Haida NanoPro MC Clear-Night Filter Review
Author: Ron Jansen
I had been wanting to test the Haida NanoPro MC clear-night filter while photographing auroras, especially to check how it would influence the color of the northern lights.
Auroras are best enjoyed, and photographed, in an area with as little light-pollution as possible... but unfortunately that is not always possible, maybe especially not on short notice.
I got a great opportunity while in Finnish Lapland this March. When a good aurora storm hit I went to the centre of Rovaniemi to photograph its Jätkänkynttilä bridge. This 'Lumberjack's Candle' bridge is named after the main pilons, which resemble the candles that the lumberjacks used to make by partly splitting a log in quarters or eights and starting a fire in the middle; here 36 sodium fluorescent lights imitate the fire. A lot of artificial light comes from this bridge and from the town's centre behind it. I was lucky enough to have a large aurora stripe appear above and next to the bridge and doing it's thing there for almost an hour.
I created a little seat in the deep snow next to the frozen Kemijoki river and photographed with and without filter for a long time during this cold night, trying to catch some nice shapes in the northern lights.
Since the river is frozen and covered with snow (the markings on the snow are actually from snow scooters, hikers, etc that use it as a quicker road during wintertime) all snow turns yellowish in the images. The artificial lights created a bit of a haze around the bridge and
above the city centre too.
Image 1 below is taken without the clear-night filter. Image 2 is taken with the clear-night filter. Both are raw files with only some minor and similar adjustments on exposure and contrast.
When comparing these, it can clearly be seen that the haze around the bridge is removed well by the filter. When the exposure is opened up more in the further processing of the raw file, the version with filter gives nicer and deeper blue tones in the night sky.
The colors of the reflected light on the snow have changed to more pinkish due to the filter. I guess it's a matter of preference which one you like better. I was satisfied that the colors of the auroras here were not modified by the filter, and the shapes of it are clear and nice.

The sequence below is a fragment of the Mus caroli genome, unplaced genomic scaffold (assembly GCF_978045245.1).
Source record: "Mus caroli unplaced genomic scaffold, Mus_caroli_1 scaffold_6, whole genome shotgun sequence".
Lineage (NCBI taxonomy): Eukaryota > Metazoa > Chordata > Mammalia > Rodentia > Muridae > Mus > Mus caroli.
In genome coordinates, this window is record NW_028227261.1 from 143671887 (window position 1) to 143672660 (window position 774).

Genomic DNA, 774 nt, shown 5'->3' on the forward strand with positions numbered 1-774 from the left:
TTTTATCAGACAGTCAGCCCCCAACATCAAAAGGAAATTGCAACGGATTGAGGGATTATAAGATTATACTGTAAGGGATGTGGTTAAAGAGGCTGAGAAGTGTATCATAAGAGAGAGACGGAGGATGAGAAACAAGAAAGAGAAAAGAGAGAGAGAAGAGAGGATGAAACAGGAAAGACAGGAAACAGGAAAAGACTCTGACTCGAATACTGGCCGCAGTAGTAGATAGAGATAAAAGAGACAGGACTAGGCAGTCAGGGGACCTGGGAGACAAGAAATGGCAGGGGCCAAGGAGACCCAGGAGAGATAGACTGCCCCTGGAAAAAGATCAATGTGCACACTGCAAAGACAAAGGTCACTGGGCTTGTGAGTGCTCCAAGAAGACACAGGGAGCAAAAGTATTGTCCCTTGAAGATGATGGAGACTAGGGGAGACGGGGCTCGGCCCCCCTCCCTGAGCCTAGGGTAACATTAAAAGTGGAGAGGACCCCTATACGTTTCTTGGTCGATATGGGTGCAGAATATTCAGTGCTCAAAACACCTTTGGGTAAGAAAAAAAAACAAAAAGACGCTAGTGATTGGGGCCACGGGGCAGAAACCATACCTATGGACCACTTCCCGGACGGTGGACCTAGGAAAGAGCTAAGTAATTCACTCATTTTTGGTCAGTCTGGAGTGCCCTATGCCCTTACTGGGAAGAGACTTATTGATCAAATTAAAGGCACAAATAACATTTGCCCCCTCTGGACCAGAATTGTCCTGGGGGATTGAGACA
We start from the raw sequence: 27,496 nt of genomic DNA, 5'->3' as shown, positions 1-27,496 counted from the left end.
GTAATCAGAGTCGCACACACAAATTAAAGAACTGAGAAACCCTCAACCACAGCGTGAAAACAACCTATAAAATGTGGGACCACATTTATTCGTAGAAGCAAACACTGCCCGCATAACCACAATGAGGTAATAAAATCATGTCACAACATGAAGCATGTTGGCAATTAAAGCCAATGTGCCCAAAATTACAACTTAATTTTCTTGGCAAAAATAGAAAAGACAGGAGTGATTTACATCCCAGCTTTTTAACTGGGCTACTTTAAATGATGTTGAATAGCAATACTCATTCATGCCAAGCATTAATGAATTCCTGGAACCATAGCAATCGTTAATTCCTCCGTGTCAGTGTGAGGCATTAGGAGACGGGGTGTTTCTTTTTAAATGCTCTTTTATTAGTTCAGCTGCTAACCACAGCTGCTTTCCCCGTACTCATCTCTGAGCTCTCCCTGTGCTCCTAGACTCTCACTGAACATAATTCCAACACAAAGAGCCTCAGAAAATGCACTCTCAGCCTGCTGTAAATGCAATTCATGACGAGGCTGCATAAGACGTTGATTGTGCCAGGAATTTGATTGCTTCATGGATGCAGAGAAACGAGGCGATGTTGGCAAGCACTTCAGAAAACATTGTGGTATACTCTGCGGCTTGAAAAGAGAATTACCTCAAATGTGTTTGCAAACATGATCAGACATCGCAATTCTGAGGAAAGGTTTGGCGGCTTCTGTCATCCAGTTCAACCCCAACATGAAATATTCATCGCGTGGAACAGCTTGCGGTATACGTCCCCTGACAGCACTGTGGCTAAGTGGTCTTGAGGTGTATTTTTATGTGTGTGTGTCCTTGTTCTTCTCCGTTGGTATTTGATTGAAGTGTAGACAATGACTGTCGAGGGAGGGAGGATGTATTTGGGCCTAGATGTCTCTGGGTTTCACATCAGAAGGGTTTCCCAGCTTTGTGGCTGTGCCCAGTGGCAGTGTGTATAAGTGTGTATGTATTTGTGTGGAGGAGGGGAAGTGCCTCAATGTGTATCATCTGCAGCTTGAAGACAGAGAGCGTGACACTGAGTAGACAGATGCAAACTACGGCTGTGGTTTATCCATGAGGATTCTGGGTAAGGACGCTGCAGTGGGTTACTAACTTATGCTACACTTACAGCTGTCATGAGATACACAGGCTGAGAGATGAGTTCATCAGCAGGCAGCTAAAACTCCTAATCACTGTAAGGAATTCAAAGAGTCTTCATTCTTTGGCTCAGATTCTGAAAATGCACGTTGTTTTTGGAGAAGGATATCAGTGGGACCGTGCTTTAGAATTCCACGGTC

As mentioned in my previous review, for the filter to reach its effect, it darkens the exposure some, between 0.5 and 1.0 stops. You will need to check your settings and judge what ISO and shutter speed to use. The shutter speed is an important factor for clear aurora images sometimes. When the auroras are very dynamic a faster shutter speed is needed to capture the beautiful shapes without blurring them. This will mean that you have to bump the ISO a little extra. Of course, you can take an exposure with lower ISO and a longer shutter speed for the foreground and other elements without auroras, and blend it in in Photoshop for a cleaner end result.
Several other things needed to be done to this night image, when looking at the raw files:
- wide-angle distortion needs fixing
- the highlights are blown out and need to be adjusted and blended in from another exposure
- I find the sky itself too dark
- get more stars visible from the raw file if possible
- choose the image to work with that has the nicest shapes in the aurora out of the available exposures
- add some contrast to the aurora
- adjust the color of the snow in the fg: I used the exposure with filter for the foreground snow too, since I liked the pinkish color better below the deep blues of the night sky.
- I adjusted some of the light in the top of the bridge's pylons back to orange, since the lights there are that color, imitating fire.
When all this was done I ended up with the image shown here. This also shows the flexibility of a raw file, compared to the first basic adjustments in image 1 and 2.
I like the effect the filter had here and that it did not disturb the auroras in the exposures. It gave me extra flexibility in post-processing and I will definitely put it in front of my lens again if a similar situation occurs.